It was spotted on Cloghey Beach, in County Down.  I've calculated the distance, being 103 kms / 64 miles (SSE), the duration, 1 year, 6 months and 18 days.  I've had very little return so far, on the chicks ringed over the last two summers, but it's nice to hear of one that's still alive and well.

The second Common Gull, was   2A60 , which Graham spotted on the seafront at Millisle.  This is the second sighting of the bird this winter, as I recorded it at Millisle, on the 22nd December 2018.    2A60 , was ringed as a chick, on the 7th July 2013, at Hunterston, in Ayrshire, Scotland.  This is the fourth winter running, that   2A60 , has been recorded at least once at Millisle.  The duration, is now 5 years, 5 months and 28 days, the distance being 131 kms / 81 miles (SSW), from Hunterston.

My thanks goes to Graham, for letting me know of these two birds.

The second email, came from Tony Murray, in the Republic of Ireland.  On the 9th January, Tony re-sighted Common Gull -   2HVP , on Duncannon Strand, in County Wexford.    2HVP , was ringed as a chick, by Shane Wolsey, on the 11th June 2012, on Big Copeland Island, County Down.

Interestingly,   2HVP , has not been recorded, since Tony spotted it on the same beach, two day's running in January 2013, as a first winter bird.  I checked the 'metal' number -   EX38468 , on the BTO's DemOn Database, and discovered, no sightings had been submitted.  I have now entered the two historical sightings, as well as Tony's latest sighting onto DemOn.

I've mentioned this in the past, but I reckon many 'colour-ringed' Common Gulls, are being overlooked.  There are plenty of birdwatchers in both Northern Ireland and the Republic, though it could be a case, that ring's are spotted, but the observers themselves, are not equipped to read the codes.

The distance from Big Copeland Island to Duncannon Strand, is 288 kms / 179 miles (SSW), the duration is now 6 years, 6 months and 29 days, since being ringed.  My thanks to Tony, for reporting his latest sighting.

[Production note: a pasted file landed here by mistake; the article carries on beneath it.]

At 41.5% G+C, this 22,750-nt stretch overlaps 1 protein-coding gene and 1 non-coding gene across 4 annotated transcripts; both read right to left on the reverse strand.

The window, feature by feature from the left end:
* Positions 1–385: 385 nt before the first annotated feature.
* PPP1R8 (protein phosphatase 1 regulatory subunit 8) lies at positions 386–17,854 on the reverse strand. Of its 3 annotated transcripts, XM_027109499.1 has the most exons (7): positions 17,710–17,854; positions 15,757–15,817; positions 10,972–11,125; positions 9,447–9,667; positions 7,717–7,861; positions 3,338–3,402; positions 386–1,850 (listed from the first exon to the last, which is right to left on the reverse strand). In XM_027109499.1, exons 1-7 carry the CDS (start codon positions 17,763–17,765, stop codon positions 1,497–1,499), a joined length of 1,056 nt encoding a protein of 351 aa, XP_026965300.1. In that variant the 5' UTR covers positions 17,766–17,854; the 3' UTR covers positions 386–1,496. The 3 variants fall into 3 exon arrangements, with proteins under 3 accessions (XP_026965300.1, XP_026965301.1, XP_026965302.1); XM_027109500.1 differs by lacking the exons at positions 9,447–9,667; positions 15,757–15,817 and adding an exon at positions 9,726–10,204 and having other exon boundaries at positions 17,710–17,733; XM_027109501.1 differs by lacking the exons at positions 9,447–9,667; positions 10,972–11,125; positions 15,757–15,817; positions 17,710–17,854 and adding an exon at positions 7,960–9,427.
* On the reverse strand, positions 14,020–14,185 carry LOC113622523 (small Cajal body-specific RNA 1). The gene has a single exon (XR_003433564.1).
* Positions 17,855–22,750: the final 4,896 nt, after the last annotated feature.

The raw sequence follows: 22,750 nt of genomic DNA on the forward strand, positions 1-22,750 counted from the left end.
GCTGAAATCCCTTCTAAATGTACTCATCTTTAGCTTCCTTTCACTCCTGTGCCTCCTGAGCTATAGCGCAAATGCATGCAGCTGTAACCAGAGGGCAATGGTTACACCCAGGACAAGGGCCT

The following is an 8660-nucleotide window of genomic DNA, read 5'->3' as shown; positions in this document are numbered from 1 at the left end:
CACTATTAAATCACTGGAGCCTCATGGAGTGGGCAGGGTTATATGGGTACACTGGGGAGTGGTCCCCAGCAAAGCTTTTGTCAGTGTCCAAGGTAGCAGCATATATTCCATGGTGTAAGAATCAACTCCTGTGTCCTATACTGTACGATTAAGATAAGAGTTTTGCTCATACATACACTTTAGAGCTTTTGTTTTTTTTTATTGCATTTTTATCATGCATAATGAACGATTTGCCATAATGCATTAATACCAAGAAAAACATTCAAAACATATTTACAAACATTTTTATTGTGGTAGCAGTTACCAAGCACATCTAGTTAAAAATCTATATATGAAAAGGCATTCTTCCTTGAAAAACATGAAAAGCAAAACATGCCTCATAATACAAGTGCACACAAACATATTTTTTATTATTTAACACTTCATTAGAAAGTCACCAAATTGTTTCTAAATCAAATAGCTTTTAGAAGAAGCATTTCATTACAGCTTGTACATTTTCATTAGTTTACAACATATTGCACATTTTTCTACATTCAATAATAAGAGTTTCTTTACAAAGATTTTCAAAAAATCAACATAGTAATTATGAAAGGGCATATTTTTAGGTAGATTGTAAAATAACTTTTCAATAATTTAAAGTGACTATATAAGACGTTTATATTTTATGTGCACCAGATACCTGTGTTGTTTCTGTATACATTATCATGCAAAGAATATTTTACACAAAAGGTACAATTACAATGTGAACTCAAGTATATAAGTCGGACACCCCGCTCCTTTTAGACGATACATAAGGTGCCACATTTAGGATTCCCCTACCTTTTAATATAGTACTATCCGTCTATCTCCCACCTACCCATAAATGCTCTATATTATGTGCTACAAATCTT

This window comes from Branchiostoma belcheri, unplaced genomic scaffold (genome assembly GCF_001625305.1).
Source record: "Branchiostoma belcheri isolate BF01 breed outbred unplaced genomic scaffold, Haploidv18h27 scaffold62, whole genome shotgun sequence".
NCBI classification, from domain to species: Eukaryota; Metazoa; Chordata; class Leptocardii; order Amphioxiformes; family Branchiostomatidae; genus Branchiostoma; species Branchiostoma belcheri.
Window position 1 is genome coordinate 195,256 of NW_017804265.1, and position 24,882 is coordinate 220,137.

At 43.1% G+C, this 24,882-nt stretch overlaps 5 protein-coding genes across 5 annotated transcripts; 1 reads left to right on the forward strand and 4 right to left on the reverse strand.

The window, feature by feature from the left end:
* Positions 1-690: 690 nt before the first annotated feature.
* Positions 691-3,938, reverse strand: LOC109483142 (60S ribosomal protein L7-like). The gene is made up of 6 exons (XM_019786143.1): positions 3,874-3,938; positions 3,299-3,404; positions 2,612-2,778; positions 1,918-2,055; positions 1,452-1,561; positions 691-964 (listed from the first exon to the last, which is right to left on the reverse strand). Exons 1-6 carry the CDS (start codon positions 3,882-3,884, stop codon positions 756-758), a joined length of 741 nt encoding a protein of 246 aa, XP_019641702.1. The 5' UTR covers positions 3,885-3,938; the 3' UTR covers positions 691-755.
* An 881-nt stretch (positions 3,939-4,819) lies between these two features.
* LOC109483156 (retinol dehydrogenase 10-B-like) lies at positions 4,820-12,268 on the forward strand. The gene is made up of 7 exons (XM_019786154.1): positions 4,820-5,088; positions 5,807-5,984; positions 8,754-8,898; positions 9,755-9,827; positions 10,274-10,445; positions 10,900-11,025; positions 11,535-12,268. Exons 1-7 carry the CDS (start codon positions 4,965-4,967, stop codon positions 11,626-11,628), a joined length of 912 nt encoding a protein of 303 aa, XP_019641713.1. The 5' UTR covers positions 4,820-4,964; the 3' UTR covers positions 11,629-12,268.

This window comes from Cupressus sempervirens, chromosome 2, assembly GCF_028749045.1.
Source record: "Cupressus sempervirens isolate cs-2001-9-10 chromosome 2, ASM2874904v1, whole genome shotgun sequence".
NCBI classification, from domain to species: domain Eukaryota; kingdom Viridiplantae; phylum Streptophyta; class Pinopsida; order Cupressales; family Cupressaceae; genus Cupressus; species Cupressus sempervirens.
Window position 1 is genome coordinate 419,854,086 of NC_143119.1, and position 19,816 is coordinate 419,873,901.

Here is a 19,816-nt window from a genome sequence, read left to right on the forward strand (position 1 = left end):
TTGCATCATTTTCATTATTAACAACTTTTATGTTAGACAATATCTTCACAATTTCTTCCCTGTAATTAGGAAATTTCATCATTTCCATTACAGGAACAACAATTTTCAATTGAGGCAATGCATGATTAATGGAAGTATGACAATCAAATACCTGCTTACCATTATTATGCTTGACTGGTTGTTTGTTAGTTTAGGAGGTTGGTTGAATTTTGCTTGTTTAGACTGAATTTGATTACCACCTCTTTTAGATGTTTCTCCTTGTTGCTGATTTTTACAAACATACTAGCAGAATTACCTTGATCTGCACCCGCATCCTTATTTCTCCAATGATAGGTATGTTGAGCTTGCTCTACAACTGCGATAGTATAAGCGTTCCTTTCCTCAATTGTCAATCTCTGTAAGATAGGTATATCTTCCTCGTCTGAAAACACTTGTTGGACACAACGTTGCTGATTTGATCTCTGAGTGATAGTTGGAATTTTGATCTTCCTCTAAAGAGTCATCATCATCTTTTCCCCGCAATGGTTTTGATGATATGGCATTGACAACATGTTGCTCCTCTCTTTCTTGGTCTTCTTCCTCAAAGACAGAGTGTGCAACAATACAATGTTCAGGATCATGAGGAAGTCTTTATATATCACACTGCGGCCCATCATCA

Saturday 5th January 2019       
As often happens on a Saturday, I couldn't get away until the early afternoon.  With the tide due to start receding, just before 1pm, I decided to head to Whiteabbey.  I had two targets in mind at Whiteabbey - the high tide roosting Dunlins, where I was hoping to re-sight the Polish-rung (White) RJ9, as well as any new ringed Dunlins.  The second bird of interest, which I've been on the lookout for this winter, was a Black-headed Gull from the Republic of Ireland -   214H .

Arriving at Whiteabbey, I located the Dunlins roosting, at the Loughshore Park, at Jordanstown.  Perhaps, as many as 200 Dunlins were present, and I scoped one with a 'White Darvic', which may well have been RJ9, and a couple of 'metals'.  With persistence disturbance from dog walkers and other members of the public, walking the shoreline, I could not get any photos.  The tide was retreating fast, and the Dunlins started feeding.  Not for the lack of trying, I just couldn't get a photo of the 'colour-ringed bird.

I made my back towards the beach at Whiteabbey, which by now, was being quickly exposed.  It did not take long to spot, a Common Gull, with a 'Blue Darvic'.  I suspected that it was   2AIP , and a couple of photos later, the code was confirmed.  Ringed on Big Copeland Island, in County Down (11th June 2012),   2AIP , has been recorded here on a regular basis, each winter, since October 2015.